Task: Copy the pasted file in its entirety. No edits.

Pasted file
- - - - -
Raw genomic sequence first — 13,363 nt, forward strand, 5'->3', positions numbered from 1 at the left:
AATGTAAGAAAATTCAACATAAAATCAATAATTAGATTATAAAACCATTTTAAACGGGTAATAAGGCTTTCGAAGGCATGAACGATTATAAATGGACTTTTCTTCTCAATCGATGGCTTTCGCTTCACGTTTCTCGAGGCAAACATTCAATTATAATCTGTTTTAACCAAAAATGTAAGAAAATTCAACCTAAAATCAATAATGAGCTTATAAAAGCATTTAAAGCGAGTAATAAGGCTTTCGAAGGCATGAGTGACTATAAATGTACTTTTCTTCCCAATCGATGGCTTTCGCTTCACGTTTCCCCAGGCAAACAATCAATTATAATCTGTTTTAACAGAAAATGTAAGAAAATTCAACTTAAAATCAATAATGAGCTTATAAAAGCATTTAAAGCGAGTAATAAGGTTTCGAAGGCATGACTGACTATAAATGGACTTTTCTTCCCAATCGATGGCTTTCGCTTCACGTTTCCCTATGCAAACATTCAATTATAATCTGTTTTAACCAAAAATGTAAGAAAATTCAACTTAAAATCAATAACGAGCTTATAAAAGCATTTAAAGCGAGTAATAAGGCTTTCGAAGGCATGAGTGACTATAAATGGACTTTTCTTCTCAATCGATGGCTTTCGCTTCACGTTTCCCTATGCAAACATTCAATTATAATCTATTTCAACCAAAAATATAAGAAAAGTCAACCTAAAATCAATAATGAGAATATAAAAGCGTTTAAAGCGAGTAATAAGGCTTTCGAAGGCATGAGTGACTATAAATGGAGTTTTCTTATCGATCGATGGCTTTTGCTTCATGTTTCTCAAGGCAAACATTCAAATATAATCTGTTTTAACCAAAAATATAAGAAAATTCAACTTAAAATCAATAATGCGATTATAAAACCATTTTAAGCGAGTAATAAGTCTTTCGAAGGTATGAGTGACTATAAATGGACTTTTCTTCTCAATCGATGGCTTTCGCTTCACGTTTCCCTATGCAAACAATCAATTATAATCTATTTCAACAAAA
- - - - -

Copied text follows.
Raw genomic sequence first — 13,363 nt, forward strand, 5'->3', positions numbered from 1 at the left:
AATGTAAGAAAATTCAACATAAAATCAATAATTAGATTATAAAACCATTTTAAACGGGTAATAAGGCTTTCGAAGGCATGAACGATTATAAATGGACTTTTCTTCTCAATCGATGGCTTTCGCTTCACGTTTCTCGAGGCAAACATTCAATTATAATCTGTTTTAACCAAAAATGTAAGAAAATTCAACCTAAAATCAATAATGAGCTTATAAAAGCATTTAAAGCGAGTAATAAGGCTTTCGAAGGCATGAGTGACTATAAATGTACTTTTCTTCCCAATCGATGGCTTTCGCTTCACGTTTCCCCAGGCAAACAATCAATTATAATCTGTTTTAACAGAAAATGTAAGAAAATTCAACTTAAAATCAATAATGAGCTTATAAAAGCATTTAAAGCGAGTAATAAGGTTTCGAAGGCATGACTGACTATAAATGGACTTTTCTTCCCAATCGATGGCTTTCGCTTCACGTTTCCCTATGCAAACATTCAATTATAATCTGTTTTAACCAAAAATGTAAGAAAATTCAACTTAAAATCAATAACGAGCTTATAAAAGCATTTAAAGCGAGTAATAAGGCTTTCGAAGGCATGAGTGACTATAAATGGACTTTTCTTCTCAATCGATGGCTTTCGCTTCACGTTTCCCTATGCAAACATTCAATTATAATCTATTTCAACCAAAAATATAAGAAAAGTCAACCTAAAATCAATAATGAGAATATAAAAGCGTTTAAAGCGAGTAATAAGGCTTTCGAAGGCATGAGTGACTATAAATGGAGTTTTCTTATCGATCGATGGCTTTTGCTTCATGTTTCTCAAGGCAAACATTCAAATATAATCTGTTTTAACCAAAAATATAAGAAAATTCAACTTAAAATCAATAATGCGATTATAAAACCATTTTAAGCGAGTAATAAGTCTTTCGAAGGTATGAGTGACTATAAATGGACTTTTCTTCTCAATCGATGGCTTTCGCTTCACGTTTCCCTATGCAAACAATCAATTATAATCTATTTCAACAAAA